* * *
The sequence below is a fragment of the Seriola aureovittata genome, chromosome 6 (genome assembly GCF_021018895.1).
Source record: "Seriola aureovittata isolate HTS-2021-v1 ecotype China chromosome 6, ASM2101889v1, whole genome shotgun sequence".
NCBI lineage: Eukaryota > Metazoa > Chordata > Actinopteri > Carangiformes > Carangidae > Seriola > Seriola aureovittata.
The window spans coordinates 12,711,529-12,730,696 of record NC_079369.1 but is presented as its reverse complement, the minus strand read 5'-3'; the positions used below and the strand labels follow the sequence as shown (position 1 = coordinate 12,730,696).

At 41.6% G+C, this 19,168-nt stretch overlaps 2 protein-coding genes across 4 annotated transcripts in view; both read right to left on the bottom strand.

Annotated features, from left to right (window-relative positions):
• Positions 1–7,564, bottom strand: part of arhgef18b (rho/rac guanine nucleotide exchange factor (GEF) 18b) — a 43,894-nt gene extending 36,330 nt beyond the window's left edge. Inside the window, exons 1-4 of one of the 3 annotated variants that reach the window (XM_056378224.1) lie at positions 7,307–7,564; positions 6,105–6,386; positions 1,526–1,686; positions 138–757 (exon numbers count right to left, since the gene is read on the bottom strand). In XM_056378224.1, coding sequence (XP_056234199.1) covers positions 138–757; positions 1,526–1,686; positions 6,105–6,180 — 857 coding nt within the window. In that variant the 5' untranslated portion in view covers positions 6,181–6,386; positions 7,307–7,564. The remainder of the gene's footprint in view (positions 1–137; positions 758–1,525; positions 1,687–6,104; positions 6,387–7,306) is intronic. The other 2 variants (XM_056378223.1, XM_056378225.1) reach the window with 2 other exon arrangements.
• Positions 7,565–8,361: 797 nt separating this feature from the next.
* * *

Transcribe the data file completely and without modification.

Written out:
The sequence below is a fragment of the Seriola aureovittata genome, chromosome 6 (genome assembly GCF_021018895.1).
Source record: "Seriola aureovittata isolate HTS-2021-v1 ecotype China chromosome 6, ASM2101889v1, whole genome shotgun sequence".
NCBI lineage: Eukaryota > Metazoa > Chordata > Actinopteri > Carangiformes > Carangidae > Seriola > Seriola aureovittata.
The window spans coordinates 12,711,529-12,730,696 of record NC_079369.1 but is presented as its reverse complement, the minus strand read 5'-3'; the positions used below and the strand labels follow the sequence as shown (position 1 = coordinate 12,730,696).

At 41.6% G+C, this 19,168-nt stretch overlaps 2 protein-coding genes across 4 annotated transcripts in view; both read right to left on the bottom strand.

Annotated features, from left to right (window-relative positions):
• Positions 1–7,564, bottom strand: part of arhgef18b (rho/rac guanine nucleotide exchange factor (GEF) 18b) — a 43,894-nt gene extending 36,330 nt beyond the window's left edge. Inside the window, exons 1-4 of one of the 3 annotated variants that reach the window (XM_056378224.1) lie at positions 7,307–7,564; positions 6,105–6,386; positions 1,526–1,686; positions 138–757 (exon numbers count right to left, since the gene is read on the bottom strand). In XM_056378224.1, coding sequence (XP_056234199.1) covers positions 138–757; positions 1,526–1,686; positions 6,105–6,180 — 857 coding nt within the window. In that variant the 5' untranslated portion in view covers positions 6,181–6,386; positions 7,307–7,564. The remainder of the gene's footprint in view (positions 1–137; positions 758–1,525; positions 1,687–6,104; positions 6,387–7,306) is intronic. The other 2 variants (XM_056378223.1, XM_056378225.1) reach the window with 2 other exon arrangements.
• Positions 7,565–8,361: 797 nt separating this feature from the next.